About

This is an attempt to slightly even the playing field by taking a critical eye to the representation in Film, books, TV etc. While women, POC, and other minorities are slowly making their way towards equality, there still remains an underlying current of misogyny and stereotypes in many things. Sometimes it’s not overt, but that doesn’t mean it’s not there. And many times it goes unnoticed by the majority of reviewers.

It’s important for girls to see women in power, women surrounded by and supporting other women; and it’s just as important to see women treated (and demand treatment) as equals to men. I’m not here to rage against the patriarchy, or tear all men down – trust me, they’ll be just fine – but I do find myself constantly disappointed with a lack of acknowledgement about how strong the male gaze remains in fiction.

When a character or role is written specifically for a female, sometimes things (eg depth) get lost along the way; these characters easily become stereotypes. One of my biggest tests is this: switch the gender of every role. If the character remains strong and equal in your mind, regardless of gender, then we don’t have a problem.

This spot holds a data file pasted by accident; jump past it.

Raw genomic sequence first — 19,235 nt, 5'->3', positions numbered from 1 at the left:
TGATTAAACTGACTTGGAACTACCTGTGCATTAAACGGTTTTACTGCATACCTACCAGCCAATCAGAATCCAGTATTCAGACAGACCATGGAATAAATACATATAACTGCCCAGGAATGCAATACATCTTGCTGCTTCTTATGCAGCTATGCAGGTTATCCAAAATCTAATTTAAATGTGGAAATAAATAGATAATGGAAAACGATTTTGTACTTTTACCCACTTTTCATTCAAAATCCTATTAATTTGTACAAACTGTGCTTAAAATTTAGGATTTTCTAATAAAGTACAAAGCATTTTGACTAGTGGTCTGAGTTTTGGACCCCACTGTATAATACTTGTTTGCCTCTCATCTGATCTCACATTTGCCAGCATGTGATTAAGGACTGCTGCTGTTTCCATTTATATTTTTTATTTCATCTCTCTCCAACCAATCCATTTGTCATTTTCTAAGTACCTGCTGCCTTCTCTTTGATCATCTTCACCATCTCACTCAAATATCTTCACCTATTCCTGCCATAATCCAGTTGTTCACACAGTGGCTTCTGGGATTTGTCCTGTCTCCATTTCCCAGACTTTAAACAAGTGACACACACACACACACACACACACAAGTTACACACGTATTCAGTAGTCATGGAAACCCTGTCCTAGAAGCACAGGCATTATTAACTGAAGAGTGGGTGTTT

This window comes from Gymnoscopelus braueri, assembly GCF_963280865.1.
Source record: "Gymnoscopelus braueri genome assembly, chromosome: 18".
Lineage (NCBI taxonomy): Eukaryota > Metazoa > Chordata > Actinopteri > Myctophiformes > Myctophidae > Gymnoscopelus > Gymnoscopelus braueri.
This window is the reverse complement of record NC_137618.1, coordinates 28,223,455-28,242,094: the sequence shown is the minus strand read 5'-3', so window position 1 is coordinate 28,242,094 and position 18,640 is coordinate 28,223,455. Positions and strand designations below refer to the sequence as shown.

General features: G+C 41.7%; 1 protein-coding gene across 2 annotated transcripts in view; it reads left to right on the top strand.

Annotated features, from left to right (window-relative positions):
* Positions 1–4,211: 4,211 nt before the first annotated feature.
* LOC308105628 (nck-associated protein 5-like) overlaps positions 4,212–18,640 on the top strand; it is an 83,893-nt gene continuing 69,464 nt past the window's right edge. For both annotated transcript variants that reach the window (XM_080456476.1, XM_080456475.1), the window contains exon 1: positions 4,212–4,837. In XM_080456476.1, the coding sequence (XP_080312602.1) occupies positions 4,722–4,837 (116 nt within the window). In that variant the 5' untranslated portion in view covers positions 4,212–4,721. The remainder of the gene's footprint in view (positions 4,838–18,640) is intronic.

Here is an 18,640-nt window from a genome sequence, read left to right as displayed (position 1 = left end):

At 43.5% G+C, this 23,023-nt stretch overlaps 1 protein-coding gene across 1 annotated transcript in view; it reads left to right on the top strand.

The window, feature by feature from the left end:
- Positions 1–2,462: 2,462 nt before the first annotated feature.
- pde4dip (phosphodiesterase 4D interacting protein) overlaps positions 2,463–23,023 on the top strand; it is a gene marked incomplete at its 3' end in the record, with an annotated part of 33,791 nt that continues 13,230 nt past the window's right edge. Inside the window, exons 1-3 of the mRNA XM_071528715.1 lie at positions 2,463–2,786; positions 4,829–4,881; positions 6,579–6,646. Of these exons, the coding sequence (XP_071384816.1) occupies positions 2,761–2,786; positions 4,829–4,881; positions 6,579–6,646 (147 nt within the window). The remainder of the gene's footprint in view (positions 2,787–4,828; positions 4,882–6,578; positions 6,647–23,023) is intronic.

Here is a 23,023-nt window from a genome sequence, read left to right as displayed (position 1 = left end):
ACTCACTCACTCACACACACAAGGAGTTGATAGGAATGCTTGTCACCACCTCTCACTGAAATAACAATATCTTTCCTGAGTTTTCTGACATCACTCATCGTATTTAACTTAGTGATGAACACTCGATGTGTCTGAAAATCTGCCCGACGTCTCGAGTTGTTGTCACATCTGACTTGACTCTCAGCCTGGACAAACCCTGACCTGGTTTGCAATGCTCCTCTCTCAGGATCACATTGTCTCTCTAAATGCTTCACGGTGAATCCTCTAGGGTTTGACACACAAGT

The second big test is the Bechdel Test: are there more than two (named) female characters? Do they talk to each other? About something other than a man? It’s a simple test that many, many, movies fail. If you’re rolling your eyes at this, then let me put it to you this way: how many movies would pass this test with male characters? Almost every single one.

But this blog is called “Rose Colored Glasses”, and I’m not trying to find the negative, or be nit-picky. Rather, I’m trying to draw attention to things that perhaps go unnoticed for the simple fact that male/white/majority of reviewers don’t think about it. The truth is: women, people of color, people with mental health issues, etc. are treated differently every single day. This isn’t necessarily a man’s fault, but it is something that happens. And it is noticed, at least by me. I’m not here to be negative – rather, I hope for a positive outcome. I hope that more people begin to write roles and characters as PEOPLE first, and gender/skin color second.

 

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